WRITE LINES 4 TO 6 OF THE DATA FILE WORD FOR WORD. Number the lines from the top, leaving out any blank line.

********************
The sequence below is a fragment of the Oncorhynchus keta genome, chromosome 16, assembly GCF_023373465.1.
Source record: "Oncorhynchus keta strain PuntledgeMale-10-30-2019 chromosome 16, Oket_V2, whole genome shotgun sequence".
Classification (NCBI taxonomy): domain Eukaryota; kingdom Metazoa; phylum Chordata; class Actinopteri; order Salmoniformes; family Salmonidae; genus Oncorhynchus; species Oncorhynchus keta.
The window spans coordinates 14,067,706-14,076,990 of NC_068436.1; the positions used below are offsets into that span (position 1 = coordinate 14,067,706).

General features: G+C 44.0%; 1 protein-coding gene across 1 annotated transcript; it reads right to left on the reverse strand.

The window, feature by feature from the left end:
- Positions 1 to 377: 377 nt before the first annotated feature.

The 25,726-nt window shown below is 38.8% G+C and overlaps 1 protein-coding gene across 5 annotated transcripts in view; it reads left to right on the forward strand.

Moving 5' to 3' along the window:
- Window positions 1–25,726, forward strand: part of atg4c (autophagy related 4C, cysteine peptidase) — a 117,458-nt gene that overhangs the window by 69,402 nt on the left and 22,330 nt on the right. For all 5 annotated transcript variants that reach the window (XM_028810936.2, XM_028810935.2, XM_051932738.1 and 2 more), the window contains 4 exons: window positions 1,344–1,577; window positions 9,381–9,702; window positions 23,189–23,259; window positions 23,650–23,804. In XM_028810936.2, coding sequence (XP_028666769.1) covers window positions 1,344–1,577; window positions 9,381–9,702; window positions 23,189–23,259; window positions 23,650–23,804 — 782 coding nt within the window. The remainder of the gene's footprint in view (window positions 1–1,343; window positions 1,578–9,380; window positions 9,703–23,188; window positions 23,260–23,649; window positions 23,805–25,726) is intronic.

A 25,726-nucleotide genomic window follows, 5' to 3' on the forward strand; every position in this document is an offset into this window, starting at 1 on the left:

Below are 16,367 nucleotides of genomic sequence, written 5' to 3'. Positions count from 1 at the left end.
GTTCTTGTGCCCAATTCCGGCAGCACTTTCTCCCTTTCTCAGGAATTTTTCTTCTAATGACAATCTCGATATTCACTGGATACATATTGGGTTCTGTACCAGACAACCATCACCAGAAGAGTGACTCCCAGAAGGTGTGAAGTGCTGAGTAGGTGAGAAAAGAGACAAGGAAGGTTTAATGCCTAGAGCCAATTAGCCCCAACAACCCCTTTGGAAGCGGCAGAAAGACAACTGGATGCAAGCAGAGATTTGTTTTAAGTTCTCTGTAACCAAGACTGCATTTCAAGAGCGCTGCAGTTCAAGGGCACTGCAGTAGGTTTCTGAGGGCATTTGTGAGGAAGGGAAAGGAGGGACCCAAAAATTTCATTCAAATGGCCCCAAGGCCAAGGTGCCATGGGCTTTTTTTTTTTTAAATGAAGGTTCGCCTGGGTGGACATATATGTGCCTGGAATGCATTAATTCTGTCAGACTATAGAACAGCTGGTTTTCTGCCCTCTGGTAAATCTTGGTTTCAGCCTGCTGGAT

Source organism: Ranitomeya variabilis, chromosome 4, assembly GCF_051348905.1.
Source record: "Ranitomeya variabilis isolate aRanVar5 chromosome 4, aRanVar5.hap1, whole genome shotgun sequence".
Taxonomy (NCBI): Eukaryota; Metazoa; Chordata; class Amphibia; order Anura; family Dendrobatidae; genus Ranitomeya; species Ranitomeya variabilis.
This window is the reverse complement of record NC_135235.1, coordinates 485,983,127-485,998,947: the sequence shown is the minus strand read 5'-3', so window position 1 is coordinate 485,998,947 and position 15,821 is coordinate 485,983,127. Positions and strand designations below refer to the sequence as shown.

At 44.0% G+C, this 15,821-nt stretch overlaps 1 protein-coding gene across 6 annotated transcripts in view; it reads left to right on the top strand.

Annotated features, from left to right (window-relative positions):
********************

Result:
The window spans coordinates 14,067,706-14,076,990 of NC_068436.1; the positions used below are offsets into that span (position 1 = coordinate 14,067,706).

General features: G+C 44.0%; 1 protein-coding gene across 1 annotated transcript; it reads right to left on the reverse strand.

The window, feature by feature from the left end: